How To Secure Rooftop Smoke Vents
Installing rooftop smoke vents is a great way to reduce the dangers of a fire in a building.
However, one of the biggest concerns of safety professionals is to ensure that the solution to one hazard doesn’t create a new, unaccounted-for hazard.
Any time we cut a hole in a walking surface or a roof, we need to keep in mind that it can put future workers in danger. These workers can vary from maintenance personnel to first responders, such as firefighters.
Rooftop smoke vents are no exception.
Most fire-related deaths occur due to the inhalation of toxic gases or smoke. Roof vents help to remove these hazards, as well as heat, from a building during a fire. Without a doubt, these devices can be, and have been, life savers.
Consult these NFPA standards to determine the specifics of how they need to function.
Consult your local building codes to determine if a vent is required.
If left unprotected, however, these same life-saving devices could prove life-threatening by introducing a fall hazard. So how do we protect these vents so that workers and emergency responders are safe when having to work around them?
What Does OSHA Say About Rooftop Vents?
By OSHA’s definition, rooftop vents are holes either because they could be open at times, leaving an actual hole, or because the covers aren’t manufactured to support the weight of a human.
According to 29 CFR 1910 Subpart D, a hole is a “gap or open space in a floor, roof, horizontal walking-working surface, or similar surface that is at least 2 inches (5 cm) in its least dimension.” Two inches isn’t that much, so it’s important to evaluate your walking and working surfaces. But let’s stick to roof vents.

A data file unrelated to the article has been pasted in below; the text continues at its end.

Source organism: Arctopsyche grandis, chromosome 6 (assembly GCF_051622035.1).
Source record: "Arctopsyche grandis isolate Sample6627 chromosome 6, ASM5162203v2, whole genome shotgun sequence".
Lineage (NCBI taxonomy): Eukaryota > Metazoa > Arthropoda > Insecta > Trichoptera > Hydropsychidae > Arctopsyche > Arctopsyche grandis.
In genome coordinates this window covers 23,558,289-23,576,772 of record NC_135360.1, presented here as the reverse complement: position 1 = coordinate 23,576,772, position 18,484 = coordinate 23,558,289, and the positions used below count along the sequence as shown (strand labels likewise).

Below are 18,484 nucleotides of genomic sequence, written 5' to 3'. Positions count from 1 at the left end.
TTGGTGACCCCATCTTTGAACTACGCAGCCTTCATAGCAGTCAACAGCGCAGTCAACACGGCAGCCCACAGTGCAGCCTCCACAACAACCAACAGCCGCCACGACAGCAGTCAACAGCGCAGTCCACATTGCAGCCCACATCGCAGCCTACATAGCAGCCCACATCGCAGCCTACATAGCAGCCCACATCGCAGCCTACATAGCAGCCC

Some are designed as hatches which would have a suitable cover when closed. There are any number of times those hatches could be open, such as during maintenance activity or if the vent is being used as roof access. This exposes workers to a potential fall. While open, they also pose a hazard to any firefighters on the roof trying to fight a blaze.
Other smoke and heat vents are designed as skylights. Regardless of whether these skylights are activated through a fusible link, manually, electronically, or designed to shrink and drop out at certain temperatures, OSHA will consider them a hole unless their dome is designed to withstand at least two times the maximum intended load.
OSHA says in 29 CFR 1910.28(b)(3) that holes more than 4 feet above a lower level need fall protection. This can be in the form of a cover, guardrail, or personal fall protection system.
The question is, how will these work for a smoke vent on a roof? Let’s go over the options.
Safety Covers for Rooftop Smoke Vents
Smoke vents often are installed as rooftop skylights. Skylight screens are the most common cover and protection for a skylight. They will provide the quickest, most cost-effective, and space-saving fall protection for skylights.
Skylight screens are not good solutions for smoke vents. These covers interfere with the vent’s operation. In the event of an emergency, the installed screen will most likely be too heavy for the vent to properly open. This is the classic example where one solution creates another problem.